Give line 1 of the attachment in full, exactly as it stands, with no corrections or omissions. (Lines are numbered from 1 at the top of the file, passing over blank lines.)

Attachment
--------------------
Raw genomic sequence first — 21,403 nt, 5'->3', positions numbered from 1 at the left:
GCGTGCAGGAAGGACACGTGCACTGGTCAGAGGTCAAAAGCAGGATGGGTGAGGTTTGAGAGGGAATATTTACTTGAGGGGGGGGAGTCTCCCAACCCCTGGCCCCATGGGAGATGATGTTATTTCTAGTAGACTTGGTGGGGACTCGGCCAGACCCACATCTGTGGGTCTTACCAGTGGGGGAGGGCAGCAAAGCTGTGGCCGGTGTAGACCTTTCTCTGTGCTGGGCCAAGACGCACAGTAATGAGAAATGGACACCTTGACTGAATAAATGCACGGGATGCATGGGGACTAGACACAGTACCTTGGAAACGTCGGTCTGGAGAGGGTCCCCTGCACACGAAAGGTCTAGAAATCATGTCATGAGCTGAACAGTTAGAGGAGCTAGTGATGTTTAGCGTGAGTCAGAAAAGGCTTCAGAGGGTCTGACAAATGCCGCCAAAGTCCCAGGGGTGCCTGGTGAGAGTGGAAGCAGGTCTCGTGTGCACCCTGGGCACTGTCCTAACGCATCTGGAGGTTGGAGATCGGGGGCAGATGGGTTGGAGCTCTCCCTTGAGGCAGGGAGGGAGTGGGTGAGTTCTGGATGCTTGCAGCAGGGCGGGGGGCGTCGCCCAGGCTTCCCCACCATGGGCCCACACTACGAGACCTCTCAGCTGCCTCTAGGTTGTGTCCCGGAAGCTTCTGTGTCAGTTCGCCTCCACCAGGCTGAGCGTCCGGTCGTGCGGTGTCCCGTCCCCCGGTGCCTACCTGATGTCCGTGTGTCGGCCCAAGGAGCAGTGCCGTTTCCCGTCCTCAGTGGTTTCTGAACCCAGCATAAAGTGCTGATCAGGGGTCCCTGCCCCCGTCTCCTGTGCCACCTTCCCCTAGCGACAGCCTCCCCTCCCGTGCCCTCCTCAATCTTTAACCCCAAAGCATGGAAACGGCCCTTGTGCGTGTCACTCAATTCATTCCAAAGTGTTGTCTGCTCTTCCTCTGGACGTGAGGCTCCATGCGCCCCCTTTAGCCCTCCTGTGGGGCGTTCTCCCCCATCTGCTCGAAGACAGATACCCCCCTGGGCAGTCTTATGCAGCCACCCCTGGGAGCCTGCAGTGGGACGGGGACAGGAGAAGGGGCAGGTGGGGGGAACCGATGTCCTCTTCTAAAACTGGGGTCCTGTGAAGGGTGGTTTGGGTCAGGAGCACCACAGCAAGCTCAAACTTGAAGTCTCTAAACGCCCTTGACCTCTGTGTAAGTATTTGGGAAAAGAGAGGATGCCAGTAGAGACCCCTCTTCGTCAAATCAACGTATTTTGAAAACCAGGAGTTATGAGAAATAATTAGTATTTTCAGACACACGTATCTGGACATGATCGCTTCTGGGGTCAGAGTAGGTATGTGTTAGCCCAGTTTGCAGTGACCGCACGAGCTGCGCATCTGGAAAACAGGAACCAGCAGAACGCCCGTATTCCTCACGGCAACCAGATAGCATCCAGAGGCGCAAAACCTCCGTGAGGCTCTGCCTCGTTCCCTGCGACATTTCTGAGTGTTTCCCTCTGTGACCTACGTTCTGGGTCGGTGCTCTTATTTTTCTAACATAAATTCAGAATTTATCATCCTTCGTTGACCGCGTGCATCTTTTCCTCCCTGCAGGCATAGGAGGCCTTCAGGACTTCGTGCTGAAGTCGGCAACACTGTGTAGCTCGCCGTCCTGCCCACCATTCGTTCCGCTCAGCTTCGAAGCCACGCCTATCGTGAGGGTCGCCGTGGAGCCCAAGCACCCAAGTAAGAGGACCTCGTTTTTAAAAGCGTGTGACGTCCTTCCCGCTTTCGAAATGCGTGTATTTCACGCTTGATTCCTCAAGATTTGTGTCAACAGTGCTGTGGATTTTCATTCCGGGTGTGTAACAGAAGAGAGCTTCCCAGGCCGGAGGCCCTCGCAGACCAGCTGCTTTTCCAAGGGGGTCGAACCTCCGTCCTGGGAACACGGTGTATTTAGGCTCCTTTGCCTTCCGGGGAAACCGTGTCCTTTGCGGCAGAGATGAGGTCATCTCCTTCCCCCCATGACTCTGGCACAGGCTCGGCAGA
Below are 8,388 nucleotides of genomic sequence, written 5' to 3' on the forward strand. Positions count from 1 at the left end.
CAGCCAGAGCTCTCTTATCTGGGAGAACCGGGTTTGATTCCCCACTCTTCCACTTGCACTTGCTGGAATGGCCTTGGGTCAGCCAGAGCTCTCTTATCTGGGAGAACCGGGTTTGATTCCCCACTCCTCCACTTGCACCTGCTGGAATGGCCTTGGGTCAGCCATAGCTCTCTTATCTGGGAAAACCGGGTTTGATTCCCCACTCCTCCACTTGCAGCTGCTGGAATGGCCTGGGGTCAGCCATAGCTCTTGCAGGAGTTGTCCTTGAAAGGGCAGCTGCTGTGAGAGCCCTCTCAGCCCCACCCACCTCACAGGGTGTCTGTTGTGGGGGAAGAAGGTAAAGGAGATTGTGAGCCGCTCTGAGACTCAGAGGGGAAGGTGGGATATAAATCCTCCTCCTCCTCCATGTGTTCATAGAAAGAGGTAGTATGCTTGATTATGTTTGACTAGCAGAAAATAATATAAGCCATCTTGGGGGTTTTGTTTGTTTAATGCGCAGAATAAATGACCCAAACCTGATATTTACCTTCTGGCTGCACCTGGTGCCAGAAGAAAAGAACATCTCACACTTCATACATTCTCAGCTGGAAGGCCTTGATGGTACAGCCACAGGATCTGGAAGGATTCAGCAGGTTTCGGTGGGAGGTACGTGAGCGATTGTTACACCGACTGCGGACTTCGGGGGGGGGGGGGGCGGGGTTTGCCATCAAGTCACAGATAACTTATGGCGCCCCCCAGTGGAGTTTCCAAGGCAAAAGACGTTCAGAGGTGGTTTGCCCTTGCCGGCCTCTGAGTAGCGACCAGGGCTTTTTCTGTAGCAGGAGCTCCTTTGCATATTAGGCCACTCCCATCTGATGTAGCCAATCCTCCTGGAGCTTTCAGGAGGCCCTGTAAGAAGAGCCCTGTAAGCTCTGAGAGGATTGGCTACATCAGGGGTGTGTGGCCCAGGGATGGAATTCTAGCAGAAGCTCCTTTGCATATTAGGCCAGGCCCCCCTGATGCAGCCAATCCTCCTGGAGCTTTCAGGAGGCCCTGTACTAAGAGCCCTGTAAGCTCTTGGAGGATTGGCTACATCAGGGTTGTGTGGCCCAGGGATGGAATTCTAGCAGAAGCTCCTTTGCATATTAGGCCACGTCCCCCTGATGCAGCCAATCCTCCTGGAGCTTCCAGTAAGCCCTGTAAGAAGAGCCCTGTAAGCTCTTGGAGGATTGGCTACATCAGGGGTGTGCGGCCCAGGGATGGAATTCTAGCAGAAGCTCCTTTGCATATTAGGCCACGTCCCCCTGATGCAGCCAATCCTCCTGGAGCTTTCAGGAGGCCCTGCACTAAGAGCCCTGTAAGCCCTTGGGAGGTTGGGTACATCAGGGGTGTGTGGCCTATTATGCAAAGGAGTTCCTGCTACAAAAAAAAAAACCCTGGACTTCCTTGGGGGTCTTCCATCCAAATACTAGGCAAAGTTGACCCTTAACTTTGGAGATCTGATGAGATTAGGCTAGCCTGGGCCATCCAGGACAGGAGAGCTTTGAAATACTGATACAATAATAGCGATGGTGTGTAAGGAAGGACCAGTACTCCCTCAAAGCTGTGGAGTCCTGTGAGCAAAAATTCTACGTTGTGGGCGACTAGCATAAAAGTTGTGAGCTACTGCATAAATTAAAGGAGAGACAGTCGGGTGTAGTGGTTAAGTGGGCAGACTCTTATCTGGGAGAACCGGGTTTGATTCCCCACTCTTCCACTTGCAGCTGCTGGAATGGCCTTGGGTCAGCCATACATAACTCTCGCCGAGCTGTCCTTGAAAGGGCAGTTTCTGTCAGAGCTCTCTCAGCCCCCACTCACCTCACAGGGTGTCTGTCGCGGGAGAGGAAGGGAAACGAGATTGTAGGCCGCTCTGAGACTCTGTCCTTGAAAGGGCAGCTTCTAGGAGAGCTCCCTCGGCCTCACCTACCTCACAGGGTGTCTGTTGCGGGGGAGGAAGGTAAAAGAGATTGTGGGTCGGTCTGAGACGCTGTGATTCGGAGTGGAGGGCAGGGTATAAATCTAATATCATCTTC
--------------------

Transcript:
Raw genomic sequence first — 21,403 nt, 5'->3', positions numbered from 1 at the left: